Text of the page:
GPU Gems 2, M. Pharr and R. Fernando, eds., Addison-Wesley, March 2005.
Real-time terrain rendering with all data processing on the GPU.
Abstract: The geometry clipmap introduced in Losasso and Hoppe 2004 is a new level-of-detail structure for rendering terrains. It caches terrain geometry in a set of nested regular grids, which are incrementally shifted as the viewer moves. The grid structure provides a number of benefits over previous irregular-mesh techniques: simplicity of data structures, smooth visual transitions, steady rendering rate, graceful degradation, efficient compression, and runtime detail synthesis. In this chapter, we describe a GPU-based implementation of geometry clipmaps, enabled by vertex textures. By processing terrain geometry as a set of images, we can perform nearly all computations on the GPU itself, thereby reducing CPU load. The technique is easy to implement, and allows interactive flight over a 20-billion-sample grid of the United States stored in just 355 MB of memory, at around 90 frames per second.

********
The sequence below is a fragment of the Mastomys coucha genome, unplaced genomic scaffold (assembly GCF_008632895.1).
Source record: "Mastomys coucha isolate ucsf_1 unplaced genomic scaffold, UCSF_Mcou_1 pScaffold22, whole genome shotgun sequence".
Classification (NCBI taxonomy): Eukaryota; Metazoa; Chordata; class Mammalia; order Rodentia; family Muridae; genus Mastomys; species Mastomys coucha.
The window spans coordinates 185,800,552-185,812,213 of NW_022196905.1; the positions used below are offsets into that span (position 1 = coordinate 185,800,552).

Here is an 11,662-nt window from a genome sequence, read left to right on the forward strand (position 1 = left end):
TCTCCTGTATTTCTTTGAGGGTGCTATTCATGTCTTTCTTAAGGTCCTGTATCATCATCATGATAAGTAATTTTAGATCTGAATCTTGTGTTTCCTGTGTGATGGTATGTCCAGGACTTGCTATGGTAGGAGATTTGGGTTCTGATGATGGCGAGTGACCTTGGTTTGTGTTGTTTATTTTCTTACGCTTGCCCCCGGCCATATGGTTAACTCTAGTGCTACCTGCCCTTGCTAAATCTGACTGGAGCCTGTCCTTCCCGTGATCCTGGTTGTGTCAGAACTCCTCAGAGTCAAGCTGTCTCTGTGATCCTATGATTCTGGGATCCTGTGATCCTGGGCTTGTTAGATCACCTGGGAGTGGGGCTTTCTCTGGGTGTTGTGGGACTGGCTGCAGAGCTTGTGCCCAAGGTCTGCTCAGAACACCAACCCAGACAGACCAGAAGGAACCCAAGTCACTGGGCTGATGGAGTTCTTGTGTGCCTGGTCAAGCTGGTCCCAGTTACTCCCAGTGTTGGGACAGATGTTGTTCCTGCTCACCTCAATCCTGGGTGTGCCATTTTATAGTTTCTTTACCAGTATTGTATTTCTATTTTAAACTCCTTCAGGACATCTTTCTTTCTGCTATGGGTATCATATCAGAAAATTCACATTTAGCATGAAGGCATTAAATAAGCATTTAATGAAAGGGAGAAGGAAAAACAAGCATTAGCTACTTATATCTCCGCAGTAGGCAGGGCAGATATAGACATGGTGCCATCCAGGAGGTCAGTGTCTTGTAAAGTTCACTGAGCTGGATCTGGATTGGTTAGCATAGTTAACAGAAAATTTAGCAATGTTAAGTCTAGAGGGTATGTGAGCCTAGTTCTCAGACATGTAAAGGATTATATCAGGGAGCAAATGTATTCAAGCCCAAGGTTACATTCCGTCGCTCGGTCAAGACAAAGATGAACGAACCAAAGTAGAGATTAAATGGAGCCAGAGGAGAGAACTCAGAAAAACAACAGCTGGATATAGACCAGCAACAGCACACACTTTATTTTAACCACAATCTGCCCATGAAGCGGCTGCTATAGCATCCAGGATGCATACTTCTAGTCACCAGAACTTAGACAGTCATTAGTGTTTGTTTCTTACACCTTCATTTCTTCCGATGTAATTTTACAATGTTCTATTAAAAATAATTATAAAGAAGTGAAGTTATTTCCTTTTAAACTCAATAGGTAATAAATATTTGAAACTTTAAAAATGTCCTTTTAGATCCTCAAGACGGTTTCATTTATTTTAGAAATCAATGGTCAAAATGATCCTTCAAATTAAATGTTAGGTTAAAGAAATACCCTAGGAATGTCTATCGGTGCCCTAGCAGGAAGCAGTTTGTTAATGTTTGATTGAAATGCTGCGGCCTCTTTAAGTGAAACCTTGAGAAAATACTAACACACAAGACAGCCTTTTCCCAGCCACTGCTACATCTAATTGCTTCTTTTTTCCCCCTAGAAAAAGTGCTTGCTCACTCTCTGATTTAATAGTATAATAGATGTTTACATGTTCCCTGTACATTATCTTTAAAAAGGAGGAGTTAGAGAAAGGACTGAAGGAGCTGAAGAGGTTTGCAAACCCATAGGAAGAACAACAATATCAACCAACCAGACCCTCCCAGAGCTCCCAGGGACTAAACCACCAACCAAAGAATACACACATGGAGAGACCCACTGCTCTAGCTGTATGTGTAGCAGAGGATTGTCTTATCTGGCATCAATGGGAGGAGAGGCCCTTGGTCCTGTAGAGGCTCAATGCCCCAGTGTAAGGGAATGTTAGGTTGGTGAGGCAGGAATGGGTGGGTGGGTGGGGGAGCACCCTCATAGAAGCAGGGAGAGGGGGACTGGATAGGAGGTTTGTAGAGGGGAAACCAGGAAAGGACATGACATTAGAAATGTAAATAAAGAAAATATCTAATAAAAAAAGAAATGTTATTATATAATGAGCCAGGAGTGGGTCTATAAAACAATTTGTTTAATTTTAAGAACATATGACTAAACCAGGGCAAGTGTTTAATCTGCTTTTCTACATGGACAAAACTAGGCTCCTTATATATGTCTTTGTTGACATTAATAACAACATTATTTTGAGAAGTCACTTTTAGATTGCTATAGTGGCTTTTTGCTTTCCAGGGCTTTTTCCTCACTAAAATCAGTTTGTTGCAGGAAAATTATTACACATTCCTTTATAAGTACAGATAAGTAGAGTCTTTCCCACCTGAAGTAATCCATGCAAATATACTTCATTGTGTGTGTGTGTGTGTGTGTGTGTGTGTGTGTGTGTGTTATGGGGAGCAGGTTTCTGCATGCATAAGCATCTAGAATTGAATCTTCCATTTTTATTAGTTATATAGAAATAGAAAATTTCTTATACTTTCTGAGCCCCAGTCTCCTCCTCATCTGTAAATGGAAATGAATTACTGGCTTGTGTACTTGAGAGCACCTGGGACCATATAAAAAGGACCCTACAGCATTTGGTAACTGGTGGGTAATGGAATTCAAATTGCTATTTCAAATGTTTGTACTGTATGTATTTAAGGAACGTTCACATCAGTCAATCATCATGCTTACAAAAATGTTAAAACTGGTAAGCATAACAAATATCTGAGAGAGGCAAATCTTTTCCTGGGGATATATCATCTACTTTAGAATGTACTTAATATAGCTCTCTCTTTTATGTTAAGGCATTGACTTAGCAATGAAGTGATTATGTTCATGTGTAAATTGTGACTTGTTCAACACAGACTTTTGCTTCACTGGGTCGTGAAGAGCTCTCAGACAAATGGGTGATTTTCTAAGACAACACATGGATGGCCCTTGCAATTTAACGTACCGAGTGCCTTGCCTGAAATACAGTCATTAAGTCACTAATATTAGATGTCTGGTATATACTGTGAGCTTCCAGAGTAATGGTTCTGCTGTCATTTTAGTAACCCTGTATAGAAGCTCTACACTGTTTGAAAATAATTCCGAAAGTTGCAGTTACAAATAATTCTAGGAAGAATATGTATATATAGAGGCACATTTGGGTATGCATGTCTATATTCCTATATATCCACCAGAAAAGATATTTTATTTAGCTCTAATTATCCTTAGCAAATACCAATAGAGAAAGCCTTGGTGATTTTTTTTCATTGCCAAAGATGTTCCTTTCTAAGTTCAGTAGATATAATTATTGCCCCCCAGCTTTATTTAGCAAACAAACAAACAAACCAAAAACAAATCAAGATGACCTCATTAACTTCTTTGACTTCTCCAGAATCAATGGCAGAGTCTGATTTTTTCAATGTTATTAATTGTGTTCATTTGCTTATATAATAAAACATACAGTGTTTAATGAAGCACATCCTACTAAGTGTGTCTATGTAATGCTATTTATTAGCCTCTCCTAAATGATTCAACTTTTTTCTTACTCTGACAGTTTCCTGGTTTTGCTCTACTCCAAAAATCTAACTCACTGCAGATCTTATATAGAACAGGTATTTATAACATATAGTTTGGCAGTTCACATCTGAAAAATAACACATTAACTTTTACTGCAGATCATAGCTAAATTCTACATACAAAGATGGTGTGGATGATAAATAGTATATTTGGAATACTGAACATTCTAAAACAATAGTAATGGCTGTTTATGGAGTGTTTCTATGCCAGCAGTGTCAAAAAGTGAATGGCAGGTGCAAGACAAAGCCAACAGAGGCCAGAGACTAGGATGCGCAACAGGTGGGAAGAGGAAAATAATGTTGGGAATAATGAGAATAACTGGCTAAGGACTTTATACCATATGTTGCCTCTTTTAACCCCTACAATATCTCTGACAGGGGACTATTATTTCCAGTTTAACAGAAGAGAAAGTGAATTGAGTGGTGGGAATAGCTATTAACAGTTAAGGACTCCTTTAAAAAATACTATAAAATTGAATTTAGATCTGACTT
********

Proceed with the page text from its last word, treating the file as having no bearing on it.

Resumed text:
Hindsight: Unified shader cores in the latest graphics cards (NVIDIA GeForce 8800 and AMD Radeon HD 2900) provide fast texture sampling in vertex shaders, making this implementation of geometry clipmaps extremely practical. The PTC image compressor mentioned in the paper was the precursor to the JPEG XR representation, which is supported in the WIC interface of Windows. See also the original paper, and the recent book 3D Engine Design for Virtual Globes [Cozzi and Ring 2011].